Sadly, I was let down by what I got. Maybe my expectations were too high, maybe I lost some of the meaning while listening to it on audiobook or maybe it just wasn’t as good as I hoped it would be.
Not saying this is a bad book by any means. The writing was marvelous, I liked the idea of getting to know a Muslin girl and seeing how her struggles made her a better person. It’s just that the main character was really unlikable. Every time Ocean would swoon and sight about her I couldn’t help myself wondering WHY!? I understand that dealing with all the shit that Shirin had to deal with on a daily basis is tough. I can also understand you can get bitter because of it. It’s just that with the romantic plot taking over more than 75% of the book I want to like the couple you know.
Another problem I had was the romantic plot. To compare “THUG” again. There the romantic plot was a part of the main story. It served a purpose to have a boyfriend who turned against you. Here the plot with Ocean took so much time and took away the important message the book was trying to say.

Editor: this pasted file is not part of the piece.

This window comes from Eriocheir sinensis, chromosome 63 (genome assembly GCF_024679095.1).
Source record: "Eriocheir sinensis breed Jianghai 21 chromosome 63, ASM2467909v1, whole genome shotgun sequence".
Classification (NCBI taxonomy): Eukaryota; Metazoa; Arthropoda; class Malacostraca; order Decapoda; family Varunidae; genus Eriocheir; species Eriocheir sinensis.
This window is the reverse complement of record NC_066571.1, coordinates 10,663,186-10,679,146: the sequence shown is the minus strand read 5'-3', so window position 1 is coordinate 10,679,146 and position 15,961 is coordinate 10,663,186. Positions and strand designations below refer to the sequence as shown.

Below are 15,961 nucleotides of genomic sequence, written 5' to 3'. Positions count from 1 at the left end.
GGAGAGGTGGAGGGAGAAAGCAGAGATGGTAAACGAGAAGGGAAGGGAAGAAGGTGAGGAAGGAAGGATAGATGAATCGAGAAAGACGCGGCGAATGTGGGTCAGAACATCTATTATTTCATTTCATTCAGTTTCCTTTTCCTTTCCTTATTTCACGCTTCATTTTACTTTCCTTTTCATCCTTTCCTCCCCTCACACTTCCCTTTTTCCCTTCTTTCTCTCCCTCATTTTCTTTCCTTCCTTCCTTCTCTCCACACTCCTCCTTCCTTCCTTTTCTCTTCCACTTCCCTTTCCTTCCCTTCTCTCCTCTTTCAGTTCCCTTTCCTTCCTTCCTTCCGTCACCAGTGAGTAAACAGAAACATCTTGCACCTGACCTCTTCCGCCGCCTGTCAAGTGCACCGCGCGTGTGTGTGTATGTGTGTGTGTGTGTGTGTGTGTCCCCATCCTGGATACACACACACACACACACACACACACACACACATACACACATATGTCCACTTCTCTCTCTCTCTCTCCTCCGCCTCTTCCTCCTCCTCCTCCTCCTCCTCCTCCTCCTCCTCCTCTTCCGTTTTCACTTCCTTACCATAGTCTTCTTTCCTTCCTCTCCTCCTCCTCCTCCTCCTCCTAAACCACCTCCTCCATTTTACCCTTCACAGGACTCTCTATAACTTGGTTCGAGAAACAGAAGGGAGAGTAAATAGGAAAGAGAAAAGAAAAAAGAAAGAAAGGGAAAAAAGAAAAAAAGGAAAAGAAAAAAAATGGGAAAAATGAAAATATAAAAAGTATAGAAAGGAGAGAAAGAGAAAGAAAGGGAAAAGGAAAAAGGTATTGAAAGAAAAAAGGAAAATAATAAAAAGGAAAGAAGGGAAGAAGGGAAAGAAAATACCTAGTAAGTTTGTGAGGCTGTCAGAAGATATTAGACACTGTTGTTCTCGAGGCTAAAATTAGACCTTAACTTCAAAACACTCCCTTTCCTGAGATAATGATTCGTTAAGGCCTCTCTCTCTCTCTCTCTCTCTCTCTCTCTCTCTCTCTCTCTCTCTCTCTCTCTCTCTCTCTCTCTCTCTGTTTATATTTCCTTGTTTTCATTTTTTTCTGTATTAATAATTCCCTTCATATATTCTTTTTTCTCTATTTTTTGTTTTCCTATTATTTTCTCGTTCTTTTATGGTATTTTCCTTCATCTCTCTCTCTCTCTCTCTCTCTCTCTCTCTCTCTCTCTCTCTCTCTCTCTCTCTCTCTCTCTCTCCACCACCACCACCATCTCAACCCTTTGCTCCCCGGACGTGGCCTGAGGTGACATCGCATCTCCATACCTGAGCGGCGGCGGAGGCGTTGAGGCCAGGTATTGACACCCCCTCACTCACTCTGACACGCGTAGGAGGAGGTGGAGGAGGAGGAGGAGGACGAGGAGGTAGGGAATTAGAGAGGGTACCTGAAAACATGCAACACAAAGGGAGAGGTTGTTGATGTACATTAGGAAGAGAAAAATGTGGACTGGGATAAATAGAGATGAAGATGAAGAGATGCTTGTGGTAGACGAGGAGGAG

If you’re looking for a short YA novel with a big romantic plot this is the book for you. If you’re looking for a book that tackles the issues that were promised, still read the book because every own-voices book is important. Even if it has some flaws.
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It's 2002, a year after 9/11. It's an extremely turbulent time politically, but especially so for someone like Shirin, a sixteen-year-old Muslim girl who's tired of being stereotyped. Shirin is never surprised by how horrible people can be. She's tired of the rude stares, the degrading comments--even the physical violence--she endures as a result of her race, her religion, and the hijab she wears every day. So she's built up protective walls and refuses to let anyone close enough to hurt her. Instead, she drowns her frustrations in music and spends her afternoons break-dancing with her brother. But then she meets Ocean James. He's the first person in forever who really seems to want to get to know Shirin. It terrifies her--they seem to come from two irreconcilable worlds--and Shirin has had her guard up for so long that she's not sure she'll ever be able to let it down.
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Sistema Decimale Melvil (DDC)813.6Literature English (North America) American fiction 21st Century
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Definitely a love story, so don't go in expecting otherwise, but a very worthy one. ( )